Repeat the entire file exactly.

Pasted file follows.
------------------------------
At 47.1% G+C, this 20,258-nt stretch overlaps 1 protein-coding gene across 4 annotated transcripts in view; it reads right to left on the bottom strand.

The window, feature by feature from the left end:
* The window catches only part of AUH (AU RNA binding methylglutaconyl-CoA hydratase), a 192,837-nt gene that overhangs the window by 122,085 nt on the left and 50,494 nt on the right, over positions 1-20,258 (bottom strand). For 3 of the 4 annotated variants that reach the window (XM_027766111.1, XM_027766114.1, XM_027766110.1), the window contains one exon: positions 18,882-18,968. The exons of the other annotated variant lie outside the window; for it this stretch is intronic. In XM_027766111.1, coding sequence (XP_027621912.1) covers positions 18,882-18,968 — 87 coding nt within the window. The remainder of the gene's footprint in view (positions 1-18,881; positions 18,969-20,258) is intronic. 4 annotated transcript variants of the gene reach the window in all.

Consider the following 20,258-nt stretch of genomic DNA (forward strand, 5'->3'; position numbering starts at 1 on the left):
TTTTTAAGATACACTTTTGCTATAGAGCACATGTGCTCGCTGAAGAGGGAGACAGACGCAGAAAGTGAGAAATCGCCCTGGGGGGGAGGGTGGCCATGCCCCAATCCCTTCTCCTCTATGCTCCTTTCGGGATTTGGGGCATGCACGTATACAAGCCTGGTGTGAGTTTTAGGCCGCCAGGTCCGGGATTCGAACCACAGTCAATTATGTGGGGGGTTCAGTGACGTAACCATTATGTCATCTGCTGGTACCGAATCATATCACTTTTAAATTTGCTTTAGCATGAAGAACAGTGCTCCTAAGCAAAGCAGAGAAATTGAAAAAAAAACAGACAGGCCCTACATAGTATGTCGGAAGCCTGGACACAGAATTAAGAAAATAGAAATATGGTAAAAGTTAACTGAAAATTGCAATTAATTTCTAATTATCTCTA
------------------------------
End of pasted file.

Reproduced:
At 47.1% G+C, this 20,258-nt stretch overlaps 1 protein-coding gene across 4 annotated transcripts in view; it reads right to left on the bottom strand.

The window, feature by feature from the left end:
* The window catches only part of AUH (AU RNA binding methylglutaconyl-CoA hydratase), a 192,837-nt gene that overhangs the window by 122,085 nt on the left and 50,494 nt on the right, over positions 1-20,258 (bottom strand). For 3 of the 4 annotated variants that reach the window (XM_027766111.1, XM_027766114.1, XM_027766110.1), the window contains one exon: positions 18,882-18,968. The exons of the other annotated variant lie outside the window; for it this stretch is intronic. In XM_027766111.1, coding sequence (XP_027621912.1) covers positions 18,882-18,968 — 87 coding nt within the window. The remainder of the gene's footprint in view (positions 1-18,881; positions 18,969-20,258) is intronic. 4 annotated transcript variants of the gene reach the window in all.

Consider the following 20,258-nt stretch of genomic DNA (forward strand, 5'->3'; position numbering starts at 1 on the left):
TTTTTAAGATACACTTTTGCTATAGAGCACATGTGCTCGCTGAAGAGGGAGACAGACGCAGAAAGTGAGAAATCGCCCTGGGGGGGAGGGTGGCCATGCCCCAATCCCTTCTCCTCTATGCTCCTTTCGGGATTTGGGGCATGCACGTATACAAGCCTGGTGTGAGTTTTAGGCCGCCAGGTCCGGGATTCGAACCACAGTCAATTATGTGGGGGGTTCAGTGACGTAACCATTATGTCATCTGCTGGTACCGAATCATATCACTTTTAAATTTGCTTTAGCATGAAGAACAGTGCTCCTAAGCAAAGCAGAGAAATTGAAAAAAAAACAGACAGGCCCTACATAGTATGTCGGAAGCCTGGACACAGAATTAAGAAAATAGAAATATGGTAAAAGTTAACTGAAAATTGCAATTAATTTCTAATTATCTCTA